National standards for emergency response policies and procedures should be developed and championed.
Many in the fire service have long argued the need for uniform response standards as a means to increase fire service operational effectiveness, and to give credibility to the observation that the fire service is a bona fide profession in the sense of education, credentialing, training, and execution. Success has been limited at best due to competing opinions from fire service organizations categorized as volunteer, combination, or career. Unification in the fire service has also been difficult due to geographic demands which drive local priorities and response policies. Unlike many other fire service systems internationally which are organized, trained, and funded at the national level, the U.S. fire service has developed into over 30,000 idiosyncratic and separate systems. Undoubtedly, this is the source of much pride, but it also has led to massive system inadequacies.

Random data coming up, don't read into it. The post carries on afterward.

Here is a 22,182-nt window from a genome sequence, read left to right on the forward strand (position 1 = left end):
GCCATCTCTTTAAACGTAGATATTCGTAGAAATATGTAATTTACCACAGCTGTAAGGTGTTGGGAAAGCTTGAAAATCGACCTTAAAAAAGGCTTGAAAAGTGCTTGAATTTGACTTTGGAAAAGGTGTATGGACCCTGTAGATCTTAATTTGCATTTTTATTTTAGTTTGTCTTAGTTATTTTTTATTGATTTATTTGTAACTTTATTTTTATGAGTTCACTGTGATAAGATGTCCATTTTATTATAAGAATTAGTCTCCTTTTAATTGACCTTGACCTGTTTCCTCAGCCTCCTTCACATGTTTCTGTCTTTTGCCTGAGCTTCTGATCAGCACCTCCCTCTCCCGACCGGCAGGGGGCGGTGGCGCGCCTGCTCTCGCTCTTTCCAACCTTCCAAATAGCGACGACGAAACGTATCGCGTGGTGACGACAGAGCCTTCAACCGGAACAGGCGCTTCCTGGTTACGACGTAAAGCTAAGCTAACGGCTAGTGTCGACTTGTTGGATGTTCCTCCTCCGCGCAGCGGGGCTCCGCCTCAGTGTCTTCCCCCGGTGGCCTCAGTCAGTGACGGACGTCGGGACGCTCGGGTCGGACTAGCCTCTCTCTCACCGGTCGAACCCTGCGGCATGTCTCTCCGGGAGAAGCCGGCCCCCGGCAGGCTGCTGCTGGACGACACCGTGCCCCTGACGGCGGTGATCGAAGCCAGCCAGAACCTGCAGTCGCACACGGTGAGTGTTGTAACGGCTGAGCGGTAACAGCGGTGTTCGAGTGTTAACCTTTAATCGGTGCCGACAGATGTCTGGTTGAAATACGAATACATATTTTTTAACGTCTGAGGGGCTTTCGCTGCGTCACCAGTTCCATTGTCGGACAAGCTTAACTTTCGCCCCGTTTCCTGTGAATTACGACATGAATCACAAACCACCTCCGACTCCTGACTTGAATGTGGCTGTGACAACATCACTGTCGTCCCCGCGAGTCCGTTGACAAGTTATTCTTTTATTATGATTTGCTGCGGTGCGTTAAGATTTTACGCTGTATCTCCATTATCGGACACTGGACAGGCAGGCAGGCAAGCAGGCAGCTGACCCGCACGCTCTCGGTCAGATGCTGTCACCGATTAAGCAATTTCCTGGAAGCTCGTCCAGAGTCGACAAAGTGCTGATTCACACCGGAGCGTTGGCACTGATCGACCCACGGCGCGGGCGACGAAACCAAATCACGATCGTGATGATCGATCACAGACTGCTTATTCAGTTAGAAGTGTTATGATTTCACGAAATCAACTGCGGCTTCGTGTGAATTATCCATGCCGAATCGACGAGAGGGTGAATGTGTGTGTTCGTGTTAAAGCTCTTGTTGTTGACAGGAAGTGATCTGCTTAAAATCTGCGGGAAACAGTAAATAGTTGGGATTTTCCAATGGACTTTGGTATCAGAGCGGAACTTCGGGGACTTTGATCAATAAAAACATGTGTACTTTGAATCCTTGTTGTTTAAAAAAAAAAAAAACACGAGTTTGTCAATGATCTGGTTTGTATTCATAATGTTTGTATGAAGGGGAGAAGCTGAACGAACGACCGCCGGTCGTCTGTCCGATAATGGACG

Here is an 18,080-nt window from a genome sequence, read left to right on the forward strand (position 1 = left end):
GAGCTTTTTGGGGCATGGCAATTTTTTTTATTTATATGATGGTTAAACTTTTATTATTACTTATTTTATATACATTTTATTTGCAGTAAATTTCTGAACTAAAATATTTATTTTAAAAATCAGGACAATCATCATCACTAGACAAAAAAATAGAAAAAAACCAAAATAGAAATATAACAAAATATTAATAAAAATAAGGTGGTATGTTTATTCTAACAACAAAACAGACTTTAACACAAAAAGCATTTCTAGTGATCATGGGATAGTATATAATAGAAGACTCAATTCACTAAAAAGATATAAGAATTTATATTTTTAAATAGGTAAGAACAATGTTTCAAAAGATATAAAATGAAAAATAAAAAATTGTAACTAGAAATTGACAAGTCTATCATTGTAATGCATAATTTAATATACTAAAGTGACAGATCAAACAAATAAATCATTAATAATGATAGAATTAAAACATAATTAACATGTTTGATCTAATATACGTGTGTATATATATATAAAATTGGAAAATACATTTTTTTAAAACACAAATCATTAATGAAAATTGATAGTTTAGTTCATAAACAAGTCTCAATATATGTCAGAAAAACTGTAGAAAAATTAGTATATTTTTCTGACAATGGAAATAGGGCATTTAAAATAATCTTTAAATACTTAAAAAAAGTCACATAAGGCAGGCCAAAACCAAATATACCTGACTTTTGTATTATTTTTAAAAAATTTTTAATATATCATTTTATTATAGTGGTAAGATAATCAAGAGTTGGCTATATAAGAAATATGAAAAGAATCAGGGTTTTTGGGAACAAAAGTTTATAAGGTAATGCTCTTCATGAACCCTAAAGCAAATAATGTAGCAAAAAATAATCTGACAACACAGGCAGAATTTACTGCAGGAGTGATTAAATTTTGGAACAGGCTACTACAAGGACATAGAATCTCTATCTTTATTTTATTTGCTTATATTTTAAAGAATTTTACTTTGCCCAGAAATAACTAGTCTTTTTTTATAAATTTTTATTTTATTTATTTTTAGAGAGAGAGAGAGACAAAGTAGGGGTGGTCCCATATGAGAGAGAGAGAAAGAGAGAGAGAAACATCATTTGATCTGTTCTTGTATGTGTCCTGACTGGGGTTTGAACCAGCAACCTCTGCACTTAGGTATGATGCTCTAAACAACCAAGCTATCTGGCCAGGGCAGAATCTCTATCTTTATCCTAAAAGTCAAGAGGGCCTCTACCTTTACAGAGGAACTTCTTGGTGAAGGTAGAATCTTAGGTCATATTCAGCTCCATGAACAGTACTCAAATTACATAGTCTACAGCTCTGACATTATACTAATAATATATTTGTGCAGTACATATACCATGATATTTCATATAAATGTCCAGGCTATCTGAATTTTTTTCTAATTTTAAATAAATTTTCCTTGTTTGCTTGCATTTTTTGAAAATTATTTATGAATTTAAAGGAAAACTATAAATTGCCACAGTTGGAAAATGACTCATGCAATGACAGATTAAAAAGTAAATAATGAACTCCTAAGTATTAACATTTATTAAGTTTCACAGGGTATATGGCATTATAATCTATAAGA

The 11th Initiative calls for a minimum set of activities that are universally recognized and understood to assure life safety at every fire—regardless of organizational composition, or geographic location. Common standards provide the added benefit of allowing multiple responding agencies to operate with similar strategic and tactical considerations, regardless of the complexity of the event.
Initiative 11 Resources
- Response to Fire and Other Emergencies
- Emergency Vehicles Response Guidelines
- Emergency Driving Procedure PowerPoint
- ResponderSafety.com “Watch Out Behind You” – Instructor Files
- Duty & Responsibility to Act Safely PowerPoint Presentation (5MB)
Initiative 11 Research
- 20 Tips for Improving Fire Tanker/Tender Safety
- Driver training simulation: Measuring a return on your investment
- Three Tools for Firefighter Road Safety
- Riding Positions for Rural Fire Response
- Responding in Cold Weather
Latest Initiative 11 News
- Penn Forest Firefighters Know the Power of Personal Safety – What started out as a routine response for a vehicle crash with possible entrapment on Sunday, January 18, 2015 quickly became an example of the critical role seatbelts play for everyone.
- Roadway Incident Safety for Firefighters – Firefighters regularly respond to various calls for service. Medical assist calls, building fires, motor vehicle crashes, brush fires, hazardous material incidents and technical rescues are our business. Almost every time we step out of our rig at the scene we step into harm’s way.
- Resolve to reduce line of duty deaths for the New Year – The most important element in firefighter safety is you, the firefighter. Join the NFFF in reducing firefighter injuries and lowering the number of LODDs each year to below 50.